My husband’s extended family has been celebrating Christmas Eve together since they emigrated from Germany in the mid-1800s. I was feeling a bit melancholy, as I think were other family members, because the older generation (now in their 80s and 90s) is retiring from hosting the parties. The festivities will surely still go on, although not in quite the same high style as Christmas’s past because many of the next generation (such as ourselves) have made their homes far and wide.
This year was my mother-in-law’s turn to host the party. The table was beautifully decorated and I love the simple and cheery touch of the cardinals on the apples.
Bumbleberry Torte from BonBonerie
Cincinnati was settled largely by German immigrants and judging by the countless established bakeries dotted throughout the city, I imagine the original emigrees were fabulous bakers. One of Tom’s cousins, Debbie, created a cookbook based on favorite family Christmas recipes, including recipes that date back to the 1800s, recipes from the family’s cooks, and recipes from old German great aunts who also lived in the big house and whose job it was at Christmastime to make thousands of cookies. When we spend Christmas at home and not in Ohio, Liv, Alex, and I love to cook from the family Christmas cookbook and the cookies especially are the yummiest you could possibly imagine.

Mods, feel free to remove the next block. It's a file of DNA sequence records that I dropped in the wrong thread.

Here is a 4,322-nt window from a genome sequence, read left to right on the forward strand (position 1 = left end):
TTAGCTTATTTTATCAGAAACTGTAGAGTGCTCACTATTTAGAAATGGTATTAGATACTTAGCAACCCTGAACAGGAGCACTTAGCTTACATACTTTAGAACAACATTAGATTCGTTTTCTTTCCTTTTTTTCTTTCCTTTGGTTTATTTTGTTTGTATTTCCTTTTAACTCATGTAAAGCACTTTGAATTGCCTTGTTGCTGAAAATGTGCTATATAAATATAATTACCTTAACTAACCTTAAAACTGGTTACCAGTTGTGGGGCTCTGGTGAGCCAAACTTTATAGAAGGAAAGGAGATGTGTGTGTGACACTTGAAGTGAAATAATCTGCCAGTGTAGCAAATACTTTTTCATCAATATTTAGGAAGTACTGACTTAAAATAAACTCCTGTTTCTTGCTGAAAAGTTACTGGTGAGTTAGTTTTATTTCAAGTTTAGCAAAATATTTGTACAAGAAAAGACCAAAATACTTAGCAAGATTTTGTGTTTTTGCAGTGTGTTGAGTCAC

My father-in-law, who is the most kind-hearted man I have ever met, has a wonderful sense of humor, and is a great storyteller, too–and boy does he have many stories to share from a life richly led!
Dusting of snow Christmas Eve morning
Cincinnati is just that much further west that sunrise is nearly an hour later than in Gloucester. The club that we stay at is set within a golf course sited on a hill, with beautiful panoramic views of the surrounding countryside.
Getting ready for Christmas Eve celebration #2!
Always a challenge to get loved ones to stand still long enough for a photo!
End Note: In poking around online, I found a photo of the home of Great-aunt Kitty, where the Christmas Eve parties were held continuously for many years. Tom has fond memories of wonderful Christmas’s spent there and especially of the “kiddy table,” where all the cousins and siblings sat together (no adults!), and I gather, where many food fights occurred. The house, still standing, was donated to the Cincinnati park board and you can see more photos of the gorgeous interior at this link: The Gibson-Hauck House. While in Cincinnati we also visited the Rookwood Pottery studio. If you have ever seen Antiques Roadshow, you probably know how beautiful is Rookwood pottery. This post is already too long so later in the week I’ll do a little post about Rookwood.